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Dying & Racism: An Interview with Dr. Harold Braswell

This past week, I had the privilege to interview Dr. Harold Braswell. I originally heard him speak at the Scholar Strike about racial inequalities in dying— not throughout life or at death, rather during the physical act of dying. Being a caregiver at an assisted living home myself, topics involving the geriatric population tend to grab my attention, so I wanted to learn more about his work.  

As I logged onto the Zoom call, the first thing I saw was Dr. Braswell holding his child in a room filled with Hot Wheels posters. Throughout the interview, Dr. Braswell spoke of himself as a “married, middle aged guy” who has appreciated the time he’s had during COVID-19 to play with his two kids. I can confidently say that, from the two times I have briefly heard him speak, Dr. Braswell’s humble description of himself doesn’t do justice to what he has contributed (and still contributes) to the community. At Saint Louis University (SLU), he is a professor at the undergraduate, masters, and PhD level, does research on developing a disabilities studies approach to studying bioethics, and is the director of undergraduate programming in bioethics and health studies. 

When asked about his family, Dr. Braswell spoke of his mother who was deaf, not taught sign language at the public school she attended, and in turn had an intellectual disability due to language deprivation syndrome. Stemming from growing up with a mother with a disability, Dr. Braswell read “The Disabilities Studies Reader, 1st Edition” by Lennard J. Davis, which marks a turning point in his life. This book opened his eyes to how his relationship with his mother is not just due to his own thoughts and actions, rather it has been mediated by the history of social depictions of mothers, the structure of the healthcare system, and how people with disabilities are treated.  

Around the same time that he read this book, he watched the movie “Million Dollar Baby”—a Clint Eastwood film about a person with disabilities who wants to be euthanized. This movie brought up another perspective beyond the typical (but no less important) discussions about pro-choice and pro-life from the secular disability studies writers. This view is considered even further left than the liberals, and yet they were against euthanasia. This particular point of view speaks to a double standard in the treatment of suicide and those with disabilities versus not. They say that euthanasia is not liberating; rather it implements the idea that people with disabilities have a life less worth living. As a pro-choicer himself, this was the first Dr. Braswell had heard of being a secular liberal person while also being anti-euthanasia. With the combination of these two resources (“The Disabilities Studies Reader” and “Million Dollar Baby”), Dr. Braswell decided he wanted to be more involved in disability studies and politics, as well as he found a new “purpose to thinking”. Shortly after, he attended Emory University for an interdisciplinary PhD program before accepting a job at SLU.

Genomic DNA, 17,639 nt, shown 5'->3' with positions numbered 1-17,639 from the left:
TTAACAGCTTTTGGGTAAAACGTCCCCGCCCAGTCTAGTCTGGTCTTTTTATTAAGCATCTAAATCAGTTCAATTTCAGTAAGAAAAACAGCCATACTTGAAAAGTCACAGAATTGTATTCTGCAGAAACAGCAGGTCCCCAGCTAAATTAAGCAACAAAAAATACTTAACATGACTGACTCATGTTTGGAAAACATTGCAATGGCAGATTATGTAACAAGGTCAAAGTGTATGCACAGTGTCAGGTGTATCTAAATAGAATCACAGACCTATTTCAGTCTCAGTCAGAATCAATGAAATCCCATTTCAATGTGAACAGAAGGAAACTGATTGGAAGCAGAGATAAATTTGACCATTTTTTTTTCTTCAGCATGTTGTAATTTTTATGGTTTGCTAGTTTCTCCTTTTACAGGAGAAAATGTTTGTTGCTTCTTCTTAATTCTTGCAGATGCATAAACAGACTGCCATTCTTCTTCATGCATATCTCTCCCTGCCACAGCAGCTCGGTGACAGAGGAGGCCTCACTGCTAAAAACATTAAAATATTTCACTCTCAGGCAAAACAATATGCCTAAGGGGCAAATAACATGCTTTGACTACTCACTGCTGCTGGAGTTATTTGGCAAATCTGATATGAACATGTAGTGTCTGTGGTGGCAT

In 2019, Dr. Braswell published his first book, “The Crisis of US Hospice Care”. This book delves into details of the family care approach of the U.S. hospice system—a system dependent on unpaid family caregivers at home to provide long term care for the dying. Although perhaps based on the good intentions that people prefer to die at home (along with the federal government’s desire to save money on hospital beds and staff), a home-based hospice system can lead to issues when there is no family to remain at home with the patient. While researching for his first book, Dr. Braswell read “The Case for Reparations” by Ta-Nehisi Coates which opened a larger discussion about anti-Black housing discrimination.  

 "Anti-black housing discrimination seems like a very significant shaper of housing in America and what we mean by the home context. What implications does this have for our end of life care system, particularly given that this end of life care system was meant to be delivered within the home?” said Dr. Braswell.  

 Many questions come to mind: is hospice accessible to Black people in urban environments? How are the discriminatory housing practices that have lowered the value for generations of Black peoples’ homes now impacting the price at which one can sell their house/pay for non-Medicaid based living facility at an old age? Expanding on all these questions, Dr. Braswell is now working on his new book “Inhospitable: How Housing Discrimination Shapes the Way We Die”.  

“Dying as a category should have a more prominent role in the way we think about racism in America,” Dr. Braswell said of his new book.  

As the insightful Zoom call was coming to an end, I asked Dr. Braswell about any advice he could impart onto us as college students, future healthcare providers, and members of society. He encourages us to listen to racial minority groups and develop meaningful patient and healthcare provider relationships. He spoke of how his desire to be a professor stemmed from being a college student once.  

“College”, Dr. Braswell says, “is a rich time of life for development.” 

 He recommends taking advantage of this rich time by exploring different parts of the city, experiencing classes outside of your major, and perhaps most importantly—being open minded.  

Dr. Braswell ended the meeting by saying, “You don’t ever really know the next person, book, or experience that can dramatically change your life. It usually is not something that you can foresee, and so, it’s important to keep a sense of openness.”  

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